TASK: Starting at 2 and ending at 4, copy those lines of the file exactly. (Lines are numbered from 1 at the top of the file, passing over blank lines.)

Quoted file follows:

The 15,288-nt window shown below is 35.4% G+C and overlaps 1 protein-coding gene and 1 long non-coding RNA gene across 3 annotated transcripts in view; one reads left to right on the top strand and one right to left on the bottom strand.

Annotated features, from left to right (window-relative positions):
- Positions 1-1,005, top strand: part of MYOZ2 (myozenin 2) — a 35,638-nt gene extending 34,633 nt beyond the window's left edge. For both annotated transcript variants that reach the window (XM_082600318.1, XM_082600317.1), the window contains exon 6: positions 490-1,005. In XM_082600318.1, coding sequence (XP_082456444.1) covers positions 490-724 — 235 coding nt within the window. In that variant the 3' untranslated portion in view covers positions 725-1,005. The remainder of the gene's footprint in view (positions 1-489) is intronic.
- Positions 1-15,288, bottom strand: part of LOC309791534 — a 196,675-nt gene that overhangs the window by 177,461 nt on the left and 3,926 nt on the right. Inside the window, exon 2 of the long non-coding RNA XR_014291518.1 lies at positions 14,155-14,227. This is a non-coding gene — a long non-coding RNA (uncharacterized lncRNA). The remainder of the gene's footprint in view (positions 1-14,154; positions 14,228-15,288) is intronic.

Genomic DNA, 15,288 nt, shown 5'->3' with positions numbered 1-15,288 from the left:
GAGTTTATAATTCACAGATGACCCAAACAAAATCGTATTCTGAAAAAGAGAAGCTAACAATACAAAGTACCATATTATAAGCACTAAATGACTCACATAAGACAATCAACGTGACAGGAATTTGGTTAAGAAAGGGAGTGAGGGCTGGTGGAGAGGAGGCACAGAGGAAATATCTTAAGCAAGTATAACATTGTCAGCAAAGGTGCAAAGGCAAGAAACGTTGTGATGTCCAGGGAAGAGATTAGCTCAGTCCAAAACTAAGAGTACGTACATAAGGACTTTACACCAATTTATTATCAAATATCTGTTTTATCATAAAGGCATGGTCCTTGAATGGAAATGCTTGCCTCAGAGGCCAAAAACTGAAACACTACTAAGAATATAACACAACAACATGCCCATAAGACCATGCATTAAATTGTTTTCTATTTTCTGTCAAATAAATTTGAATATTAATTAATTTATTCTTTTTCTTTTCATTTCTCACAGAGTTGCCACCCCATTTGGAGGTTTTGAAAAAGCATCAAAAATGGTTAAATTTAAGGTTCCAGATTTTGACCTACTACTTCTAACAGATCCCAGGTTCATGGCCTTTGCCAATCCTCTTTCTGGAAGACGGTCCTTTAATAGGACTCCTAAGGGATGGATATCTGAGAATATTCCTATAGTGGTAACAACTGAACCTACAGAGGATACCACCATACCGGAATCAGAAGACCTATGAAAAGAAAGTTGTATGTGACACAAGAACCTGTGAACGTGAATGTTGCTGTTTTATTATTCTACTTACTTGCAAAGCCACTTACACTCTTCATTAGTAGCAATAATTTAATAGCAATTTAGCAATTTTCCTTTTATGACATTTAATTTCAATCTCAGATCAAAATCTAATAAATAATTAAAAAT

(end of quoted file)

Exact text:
Annotated features, from left to right (window-relative positions):
- Positions 1-1,005, top strand: part of MYOZ2 (myozenin 2) — a 35,638-nt gene extending 34,633 nt beyond the window's left edge. For both annotated transcript variants that reach the window (XM_082600318.1, XM_082600317.1), the window contains exon 6: positions 490-1,005. In XM_082600318.1, coding sequence (XP_082456444.1) covers positions 490-724 — 235 coding nt within the window. In that variant the 3' untranslated portion in view covers positions 725-1,005. The remainder of the gene's footprint in view (positions 1-489) is intronic.
- Positions 1-15,288, bottom strand: part of LOC309791534 — a 196,675-nt gene that overhangs the window by 177,461 nt on the left and 3,926 nt on the right. Inside the window, exon 2 of the long non-coding RNA XR_014291518.1 lies at positions 14,155-14,227. This is a non-coding gene — a long non-coding RNA (uncharacterized lncRNA). The remainder of the gene's footprint in view (positions 1-14,154; positions 14,228-15,288) is intronic.